Silk Chiffon possesses a slightly more lustrous weave than our Tissue Silk (Silk Georgette) but is not as shiny as our Paj (Habotai) silk fabric. It also features an elegant drape and handle. The 6.5momme felts well, but is also good for sewing garments. Click here to view colours.


We need to clear the cupboards! We are itching to introduce some new colours, but not until these stocks are gone... 20% Sale available till stocks run out. Colours from left to right: Lilly Pilly, Just Blue, Peri Peri, Emerald. Click here to order.


New stocks of Silk Throwsters Waste and Bombxy Silk Tops. It will take us a few weeks of dyeing to replenish all of our colours, but soon will we be fully stocked again!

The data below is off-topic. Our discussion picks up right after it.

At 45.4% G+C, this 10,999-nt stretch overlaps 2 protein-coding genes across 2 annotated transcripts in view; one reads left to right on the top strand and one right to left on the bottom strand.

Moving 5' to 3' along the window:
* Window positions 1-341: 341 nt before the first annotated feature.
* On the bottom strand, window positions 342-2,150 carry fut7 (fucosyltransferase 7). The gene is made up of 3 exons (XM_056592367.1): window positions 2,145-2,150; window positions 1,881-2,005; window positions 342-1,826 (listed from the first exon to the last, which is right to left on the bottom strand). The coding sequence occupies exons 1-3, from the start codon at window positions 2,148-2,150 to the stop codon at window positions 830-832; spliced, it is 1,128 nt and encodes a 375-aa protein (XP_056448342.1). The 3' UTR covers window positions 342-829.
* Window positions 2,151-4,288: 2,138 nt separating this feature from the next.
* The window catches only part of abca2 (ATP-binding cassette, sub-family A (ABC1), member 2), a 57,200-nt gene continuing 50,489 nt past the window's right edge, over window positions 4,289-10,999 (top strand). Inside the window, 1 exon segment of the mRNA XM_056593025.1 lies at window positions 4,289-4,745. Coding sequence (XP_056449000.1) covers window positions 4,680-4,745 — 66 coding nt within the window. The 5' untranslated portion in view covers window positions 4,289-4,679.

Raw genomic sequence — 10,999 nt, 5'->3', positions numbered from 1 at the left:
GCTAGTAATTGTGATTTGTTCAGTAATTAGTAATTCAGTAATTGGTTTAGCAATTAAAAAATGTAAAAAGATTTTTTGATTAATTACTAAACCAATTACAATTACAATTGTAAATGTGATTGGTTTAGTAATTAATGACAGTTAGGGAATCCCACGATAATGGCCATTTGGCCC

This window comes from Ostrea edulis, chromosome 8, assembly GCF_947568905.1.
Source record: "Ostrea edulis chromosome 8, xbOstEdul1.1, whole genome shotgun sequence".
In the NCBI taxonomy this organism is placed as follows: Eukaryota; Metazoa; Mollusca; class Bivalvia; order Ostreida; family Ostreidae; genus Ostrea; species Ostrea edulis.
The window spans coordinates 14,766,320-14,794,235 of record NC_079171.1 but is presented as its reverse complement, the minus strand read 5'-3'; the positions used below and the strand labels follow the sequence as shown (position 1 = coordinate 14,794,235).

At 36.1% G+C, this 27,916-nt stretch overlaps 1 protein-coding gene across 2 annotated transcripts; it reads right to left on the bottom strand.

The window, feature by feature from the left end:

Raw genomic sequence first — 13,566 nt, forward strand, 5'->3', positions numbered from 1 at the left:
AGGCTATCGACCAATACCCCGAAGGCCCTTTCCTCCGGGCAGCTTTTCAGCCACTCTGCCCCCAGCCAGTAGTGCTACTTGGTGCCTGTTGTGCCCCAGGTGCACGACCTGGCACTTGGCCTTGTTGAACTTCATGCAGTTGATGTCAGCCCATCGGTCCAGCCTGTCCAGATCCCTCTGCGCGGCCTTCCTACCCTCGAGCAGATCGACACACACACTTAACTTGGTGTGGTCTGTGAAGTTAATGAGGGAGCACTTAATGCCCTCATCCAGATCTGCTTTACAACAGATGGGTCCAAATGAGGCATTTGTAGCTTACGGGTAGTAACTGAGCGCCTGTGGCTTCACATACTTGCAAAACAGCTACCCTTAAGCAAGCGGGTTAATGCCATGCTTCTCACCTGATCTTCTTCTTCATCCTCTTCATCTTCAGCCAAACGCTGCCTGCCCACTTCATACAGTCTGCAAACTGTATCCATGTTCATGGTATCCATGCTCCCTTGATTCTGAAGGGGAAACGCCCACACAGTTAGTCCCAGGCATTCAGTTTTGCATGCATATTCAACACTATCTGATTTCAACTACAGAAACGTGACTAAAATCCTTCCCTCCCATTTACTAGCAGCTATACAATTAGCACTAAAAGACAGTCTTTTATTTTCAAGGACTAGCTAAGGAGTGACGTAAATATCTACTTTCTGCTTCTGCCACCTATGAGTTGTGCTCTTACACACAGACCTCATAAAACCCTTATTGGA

what is the difference between


Did you know the only difference between Paj and Habotai is the weight or 'momme' of the fabric. These fabrics do not have different weave structures, just different weights.

In case you don't know a 'momme' (pronounced moe-mie)
is the Japanese form of weight measurement of a piece of material that is 45 inches by 100 yards (expressed in pounds). So, if a fabric is listed with a momme weight of 8mm, it means that 100 yards of the fabric weighs 8 pounds.

For those who use metric, one momme = 4.340 grams per square meter. Therefore an 8 momme fabric is approximately 35 grams per square metre.

Fabrics that are light weight (up to 6 momme) are referred to as 'Paj' silk and fabrics that are 6 momme or heavier are referred to as Habotai silk fabric. Mystery solved!